Basically, a system which chemically transforms Hard water into Soft water.
A Water Softener is used to treat Hard water, and eliminate the high levels of Magnesium and Calcium it contains. It does this by replacing the Magnesium and Calcium in the water with Sodium. Sodium, as oppose to Magnesium and Calcium, does not accumulate on pipes or react to soap, thus eliminating the effects of Hard water.
The principle is simple; Hard water enters the Water softener, containing Magnesium and Calcium ions; Inside the Water Softener there is a layer of plastic beads, but sometimes of a material called Zeolite. That layer is soaked with sodium ions. Once the water flows through that sodium-soaked layer, the sodium ions in it replace the Magnesium and Calcium ions in the water; Soft water exits the Softener.
After a while, the plastic beads, or Zeolite, layer contains only the Magnesium and Calcium ions, and no longer continues to soften the water. At this point, the Water Softener performs a Regeneration Process to the layer. Water is mixed with a large amount of Sodium, creating a strong brine. The Water Softener washes the layer with the brine. Again, sodium ions in the brine replace the Magnesium and Calcium ions in the layer. Once the layer is cleaned and soaked with Sodium again, the brine containing the Magnesium and Calcium is washed down the drain.
As a source for Sodium, Water Softeners use Sodium Chloride, also known as Cooking Salt. Since Cooking Salt is a very cheap and common resource, it could be used in large quantities, without any considerable costs or efforts.
A Water Softener system includes a number of cylindrical tanks and a large squared container. The tanks store the already treated water (their number depends on the model and the level of water output required from the system). The container stores the salt the system uses during the Regeneration Process. The container is filled with salt by the users.
When put to domestic use, a Water Softener is installed on the main pipe entrance of the plumbing system into the house. This way all the water entering the indoor plumbing system are treated and Soft.
The most common models of domestic Water Softeners are:
- Electric single-tank Softeners
Besides operating by electric power, the single-tank also poses a major flaw in their design. During a Regeneration Process, the water flow pressure drops dramatically. That is why single-tank Softeners tend to be timed to regenerate at night, when the water use is at its lowest rate. This is not much comfort, since during the rest of the day the single-tank may ran out of Soft water, not to mention that the Regeneration Process is quite noisy, fitting right in as a soothing bedtime story for your offsprings.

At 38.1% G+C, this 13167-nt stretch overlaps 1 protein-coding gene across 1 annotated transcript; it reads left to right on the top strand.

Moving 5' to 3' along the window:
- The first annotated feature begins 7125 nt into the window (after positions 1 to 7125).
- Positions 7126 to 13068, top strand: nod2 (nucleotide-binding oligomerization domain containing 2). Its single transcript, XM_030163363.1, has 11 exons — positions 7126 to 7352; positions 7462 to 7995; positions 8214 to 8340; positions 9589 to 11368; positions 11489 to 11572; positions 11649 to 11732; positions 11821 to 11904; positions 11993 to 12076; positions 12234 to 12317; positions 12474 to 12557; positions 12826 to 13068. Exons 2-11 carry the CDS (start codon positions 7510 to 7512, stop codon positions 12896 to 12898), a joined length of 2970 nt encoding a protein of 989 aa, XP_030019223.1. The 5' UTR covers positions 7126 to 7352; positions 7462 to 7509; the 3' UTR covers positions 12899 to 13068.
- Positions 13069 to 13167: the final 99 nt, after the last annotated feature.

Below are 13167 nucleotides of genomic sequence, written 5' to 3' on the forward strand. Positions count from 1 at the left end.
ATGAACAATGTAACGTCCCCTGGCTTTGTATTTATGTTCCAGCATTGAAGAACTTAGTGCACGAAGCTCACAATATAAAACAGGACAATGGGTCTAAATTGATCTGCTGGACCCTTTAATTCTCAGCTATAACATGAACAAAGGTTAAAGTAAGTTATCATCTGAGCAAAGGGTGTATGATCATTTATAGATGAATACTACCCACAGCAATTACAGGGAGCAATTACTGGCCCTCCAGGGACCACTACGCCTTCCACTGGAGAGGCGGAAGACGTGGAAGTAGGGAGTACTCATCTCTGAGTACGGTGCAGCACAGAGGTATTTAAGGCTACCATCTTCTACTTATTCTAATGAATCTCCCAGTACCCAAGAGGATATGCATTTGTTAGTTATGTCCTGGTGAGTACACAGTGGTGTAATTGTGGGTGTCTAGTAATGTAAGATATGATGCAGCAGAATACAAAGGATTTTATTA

- Hydraulic twin-tank softeners
Not only do they operate by the water flow alone, the twin-tank feature also enables them to supply Soft water all day long. While the Softener performs a Regeneration Process to one tank, the other will continue the regular supply of Soft water. The latter will in turn undergo a Regeneration of its own, while the first tank will supply Soft water, and vice versa.
A Water Softener can be a nuisance when it comes to maintaining its salt container. As said, the Softener has a salt container which is filled by its users. Salt should be added to the container on a periodic basis (a few weeks to months, depending on the specific water use), but since most Softeners do not include any indicator of the salt level, one may forget to refill the container. The system won't be impressed with an empty container, and will continue to operate as usual, contaminating the water tanks with Hard water.
From personal experience, I can say that most people gradually learn their water use habits, and add salt in accordance with them. Yet sometimes an unforeseen event, for example, an undetected pipe leak, may lead to a substantial increase in the water use, emptying the salt container prematurely, and leaving the system vulnerable.